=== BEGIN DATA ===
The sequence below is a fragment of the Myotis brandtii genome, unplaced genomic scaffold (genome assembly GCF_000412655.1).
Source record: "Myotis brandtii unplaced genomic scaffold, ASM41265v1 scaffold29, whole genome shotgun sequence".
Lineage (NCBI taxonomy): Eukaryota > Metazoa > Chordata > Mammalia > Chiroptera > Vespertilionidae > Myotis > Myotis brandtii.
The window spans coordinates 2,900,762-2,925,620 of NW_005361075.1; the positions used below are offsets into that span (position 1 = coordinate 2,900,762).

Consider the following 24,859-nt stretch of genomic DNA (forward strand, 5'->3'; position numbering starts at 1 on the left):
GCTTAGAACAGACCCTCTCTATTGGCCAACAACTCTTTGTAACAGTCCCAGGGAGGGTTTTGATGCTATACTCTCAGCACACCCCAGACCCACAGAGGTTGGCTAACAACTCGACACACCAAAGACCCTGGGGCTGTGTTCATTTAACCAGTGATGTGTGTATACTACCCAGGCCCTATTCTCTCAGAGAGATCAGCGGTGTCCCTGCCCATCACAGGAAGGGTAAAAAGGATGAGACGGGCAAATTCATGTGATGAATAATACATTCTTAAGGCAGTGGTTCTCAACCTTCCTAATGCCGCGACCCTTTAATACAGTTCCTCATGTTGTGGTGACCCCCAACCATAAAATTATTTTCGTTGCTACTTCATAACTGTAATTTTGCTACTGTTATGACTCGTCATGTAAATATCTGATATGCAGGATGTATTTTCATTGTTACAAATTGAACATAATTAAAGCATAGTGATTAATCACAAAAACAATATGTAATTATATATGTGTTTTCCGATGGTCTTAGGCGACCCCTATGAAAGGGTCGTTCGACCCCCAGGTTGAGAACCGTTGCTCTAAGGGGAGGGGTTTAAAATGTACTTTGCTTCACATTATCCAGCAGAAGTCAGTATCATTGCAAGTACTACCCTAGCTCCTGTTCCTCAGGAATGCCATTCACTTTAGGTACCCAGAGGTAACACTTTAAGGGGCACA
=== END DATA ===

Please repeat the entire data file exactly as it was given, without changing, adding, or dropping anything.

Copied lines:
The sequence below is a fragment of the Myotis brandtii genome, unplaced genomic scaffold (genome assembly GCF_000412655.1).
Source record: "Myotis brandtii unplaced genomic scaffold, ASM41265v1 scaffold29, whole genome shotgun sequence".
Lineage (NCBI taxonomy): Eukaryota > Metazoa > Chordata > Mammalia > Chiroptera > Vespertilionidae > Myotis > Myotis brandtii.
The window spans coordinates 2,900,762-2,925,620 of NW_005361075.1; the positions used below are offsets into that span (position 1 = coordinate 2,900,762).

Consider the following 24,859-nt stretch of genomic DNA (forward strand, 5'->3'; position numbering starts at 1 on the left):
GCTTAGAACAGACCCTCTCTATTGGCCAACAACTCTTTGTAACAGTCCCAGGGAGGGTTTTGATGCTATACTCTCAGCACACCCCAGACCCACAGAGGTTGGCTAACAACTCGACACACCAAAGACCCTGGGGCTGTGTTCATTTAACCAGTGATGTGTGTATACTACCCAGGCCCTATTCTCTCAGAGAGATCAGCGGTGTCCCTGCCCATCACAGGAAGGGTAAAAAGGATGAGACGGGCAAATTCATGTGATGAATAATACATTCTTAAGGCAGTGGTTCTCAACCTTCCTAATGCCGCGACCCTTTAATACAGTTCCTCATGTTGTGGTGACCCCCAACCATAAAATTATTTTCGTTGCTACTTCATAACTGTAATTTTGCTACTGTTATGACTCGTCATGTAAATATCTGATATGCAGGATGTATTTTCATTGTTACAAATTGAACATAATTAAAGCATAGTGATTAATCACAAAAACAATATGTAATTATATATGTGTTTTCCGATGGTCTTAGGCGACCCCTATGAAAGGGTCGTTCGACCCCCAGGTTGAGAACCGTTGCTCTAAGGGGAGGGGTTTAAAATGTACTTTGCTTCACATTATCCAGCAGAAGTCAGTATCATTGCAAGTACTACCCTAGCTCCTGTTCCTCAGGAATGCCATTCACTTTAGGTACCCAGAGGTAACACTTTAAGGGGCACA